Computer Chronicles Revisited 26 — The Sony CD-ROM, Pioneer PX-7, and Halcyon

This episode of Computer Chronicles shows some of the minor tweaking to the show’s format between the first and second seasons. The first is the addition of Wendy Woods as a correspondent. Woods took over narrating the customary B-roll feature following the introduction and also conducted remote interviews with guests related to the topic of the episode.

The second change was that Stewart Cheifet now delivers a brief “cold open” before each episode introducing the topic. This was often done as a remote shot. The third and final change was that the main portion of the show now ended with a commentary segment, which was initially presented by our old friend Paul Schindler.

Gary Kildall’s Favorite Subject

In our first cold open, Cheifet shows off the movie WarGames being played off of a LaserDisc. Cheifet noted the film itself was used making a photographic process that was almost 100 years old. But these images were coming from a “virtually indestructible” laserdisc. Up until now, he noted, LaserDiscs had little to do with computer–but watch out, because the lasers were now coming for the PC.

Moving into the introduction, Cheifet and Gary Kildall pointed to another version of WarGames, this time played off of a Capacitance Electronic Disc (CED), which Cheifet described as already being a “dinosaur”–despite the fact it was touted by Kildall in a prior episode–that was no longer in production. So how could we then talk about a great future with video discs based on laser technology? Kildall explained that the CED was built like a phonograph record with a stylus and grooves. RCA had built the CED in an unsuccessful attempt to compete with the VCR, but the latter’s success led to the demise of RCA’s format. But laser storage was a completely different technology. It started with movies and was now being used for computer-controlled video, write-once devices, and offered phenomenal storage capacities for computers. Kildall enthused that laser disks were currently his favorite subject to talk about.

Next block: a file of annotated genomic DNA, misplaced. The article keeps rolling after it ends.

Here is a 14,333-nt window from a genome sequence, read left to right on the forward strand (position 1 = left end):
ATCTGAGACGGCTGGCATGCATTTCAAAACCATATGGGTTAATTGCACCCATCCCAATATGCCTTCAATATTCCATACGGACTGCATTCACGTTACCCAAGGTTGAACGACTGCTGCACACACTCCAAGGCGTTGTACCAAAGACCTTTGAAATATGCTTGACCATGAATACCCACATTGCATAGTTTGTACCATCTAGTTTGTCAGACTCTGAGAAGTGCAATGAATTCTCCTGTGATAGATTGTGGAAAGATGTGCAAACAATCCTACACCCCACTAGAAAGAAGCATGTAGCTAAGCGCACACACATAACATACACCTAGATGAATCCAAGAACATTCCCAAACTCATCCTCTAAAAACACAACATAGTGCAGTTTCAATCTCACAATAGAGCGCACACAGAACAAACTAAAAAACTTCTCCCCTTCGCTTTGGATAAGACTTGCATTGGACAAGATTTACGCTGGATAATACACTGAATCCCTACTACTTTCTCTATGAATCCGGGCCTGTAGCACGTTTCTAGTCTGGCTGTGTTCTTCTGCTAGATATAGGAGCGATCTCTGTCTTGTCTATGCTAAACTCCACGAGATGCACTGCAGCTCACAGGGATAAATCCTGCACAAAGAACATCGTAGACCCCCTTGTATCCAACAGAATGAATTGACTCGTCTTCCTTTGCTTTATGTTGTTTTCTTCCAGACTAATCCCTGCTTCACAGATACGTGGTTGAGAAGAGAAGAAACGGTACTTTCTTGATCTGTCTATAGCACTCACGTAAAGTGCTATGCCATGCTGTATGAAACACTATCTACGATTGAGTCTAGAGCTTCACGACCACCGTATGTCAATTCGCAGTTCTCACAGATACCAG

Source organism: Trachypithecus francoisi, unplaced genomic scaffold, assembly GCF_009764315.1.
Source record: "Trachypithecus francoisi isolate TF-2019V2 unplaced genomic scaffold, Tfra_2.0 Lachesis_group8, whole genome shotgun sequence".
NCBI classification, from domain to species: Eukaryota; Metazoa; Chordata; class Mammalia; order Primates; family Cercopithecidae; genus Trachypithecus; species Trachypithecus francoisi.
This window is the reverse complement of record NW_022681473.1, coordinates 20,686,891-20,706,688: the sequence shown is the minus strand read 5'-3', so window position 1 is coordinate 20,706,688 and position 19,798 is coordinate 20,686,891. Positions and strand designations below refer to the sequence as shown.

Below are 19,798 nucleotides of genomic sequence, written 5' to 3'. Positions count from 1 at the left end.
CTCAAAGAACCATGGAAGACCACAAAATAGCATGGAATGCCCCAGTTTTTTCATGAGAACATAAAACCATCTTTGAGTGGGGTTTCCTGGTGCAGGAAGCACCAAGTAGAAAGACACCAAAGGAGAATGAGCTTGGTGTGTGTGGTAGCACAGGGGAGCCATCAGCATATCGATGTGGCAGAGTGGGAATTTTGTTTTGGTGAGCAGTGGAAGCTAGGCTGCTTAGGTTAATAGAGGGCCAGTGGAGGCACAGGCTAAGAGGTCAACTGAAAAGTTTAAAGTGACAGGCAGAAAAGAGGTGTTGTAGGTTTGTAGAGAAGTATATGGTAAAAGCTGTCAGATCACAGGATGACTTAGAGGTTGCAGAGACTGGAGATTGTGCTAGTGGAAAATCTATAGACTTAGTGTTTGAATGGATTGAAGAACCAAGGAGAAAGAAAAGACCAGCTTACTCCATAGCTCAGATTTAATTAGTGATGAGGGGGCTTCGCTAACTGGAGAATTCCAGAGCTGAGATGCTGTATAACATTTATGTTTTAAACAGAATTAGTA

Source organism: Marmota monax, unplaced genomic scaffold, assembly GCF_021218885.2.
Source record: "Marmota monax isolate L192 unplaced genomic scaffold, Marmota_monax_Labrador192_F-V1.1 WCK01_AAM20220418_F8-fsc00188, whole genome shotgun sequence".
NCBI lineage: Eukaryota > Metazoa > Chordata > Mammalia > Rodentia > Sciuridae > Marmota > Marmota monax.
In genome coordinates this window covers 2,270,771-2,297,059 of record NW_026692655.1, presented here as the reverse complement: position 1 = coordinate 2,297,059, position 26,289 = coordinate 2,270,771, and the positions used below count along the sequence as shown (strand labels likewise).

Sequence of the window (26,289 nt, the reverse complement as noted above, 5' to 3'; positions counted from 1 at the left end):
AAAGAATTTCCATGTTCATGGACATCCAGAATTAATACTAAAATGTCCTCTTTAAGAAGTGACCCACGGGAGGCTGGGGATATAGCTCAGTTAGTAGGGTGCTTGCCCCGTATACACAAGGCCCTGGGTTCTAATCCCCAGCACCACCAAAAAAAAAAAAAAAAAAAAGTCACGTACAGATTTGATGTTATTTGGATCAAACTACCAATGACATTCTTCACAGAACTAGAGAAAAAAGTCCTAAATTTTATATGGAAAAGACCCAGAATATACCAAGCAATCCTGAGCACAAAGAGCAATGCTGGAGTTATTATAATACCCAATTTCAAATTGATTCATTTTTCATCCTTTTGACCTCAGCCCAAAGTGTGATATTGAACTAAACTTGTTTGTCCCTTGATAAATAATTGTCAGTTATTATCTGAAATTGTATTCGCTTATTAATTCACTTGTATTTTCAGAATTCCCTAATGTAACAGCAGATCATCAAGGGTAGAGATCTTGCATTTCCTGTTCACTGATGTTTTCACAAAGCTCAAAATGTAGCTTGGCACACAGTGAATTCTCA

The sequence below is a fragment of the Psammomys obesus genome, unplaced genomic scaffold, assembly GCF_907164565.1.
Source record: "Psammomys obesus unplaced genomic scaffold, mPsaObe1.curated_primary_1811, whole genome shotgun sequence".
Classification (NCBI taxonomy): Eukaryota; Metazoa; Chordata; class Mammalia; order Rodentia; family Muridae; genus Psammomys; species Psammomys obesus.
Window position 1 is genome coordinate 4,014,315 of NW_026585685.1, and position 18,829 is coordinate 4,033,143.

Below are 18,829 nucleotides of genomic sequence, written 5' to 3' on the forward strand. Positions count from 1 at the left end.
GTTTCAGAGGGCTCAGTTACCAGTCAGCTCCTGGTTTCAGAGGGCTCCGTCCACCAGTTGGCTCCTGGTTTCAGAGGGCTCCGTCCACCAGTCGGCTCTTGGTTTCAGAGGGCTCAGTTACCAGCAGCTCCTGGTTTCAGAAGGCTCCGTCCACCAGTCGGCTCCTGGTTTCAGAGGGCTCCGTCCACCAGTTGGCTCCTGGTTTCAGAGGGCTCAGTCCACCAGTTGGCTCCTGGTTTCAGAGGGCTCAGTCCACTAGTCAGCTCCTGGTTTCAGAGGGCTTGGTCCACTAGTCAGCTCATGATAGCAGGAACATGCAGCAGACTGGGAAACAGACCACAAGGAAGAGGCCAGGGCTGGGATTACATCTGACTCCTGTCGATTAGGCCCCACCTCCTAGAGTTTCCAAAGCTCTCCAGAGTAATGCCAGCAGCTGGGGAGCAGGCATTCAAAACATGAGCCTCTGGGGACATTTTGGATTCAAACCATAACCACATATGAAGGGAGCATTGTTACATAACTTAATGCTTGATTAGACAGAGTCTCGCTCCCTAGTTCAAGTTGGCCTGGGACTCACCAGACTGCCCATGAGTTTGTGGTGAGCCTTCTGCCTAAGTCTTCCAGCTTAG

“The Ubiquitous Floppy Disk Is Not Yet an Endangered Species”

Wendy Woods narrated the B-roll footage, which mostly showed the production process for laser-based optical storage disks. She explained that the only similarities between optical magnetic disks were their circular shape and ability to provide random access of data. The biggest difference between the two was how much data could be stored. A 12-inch LaserDisc could store about 1 billion bytes, which equated to between 15,000 and 20,000 pages of text.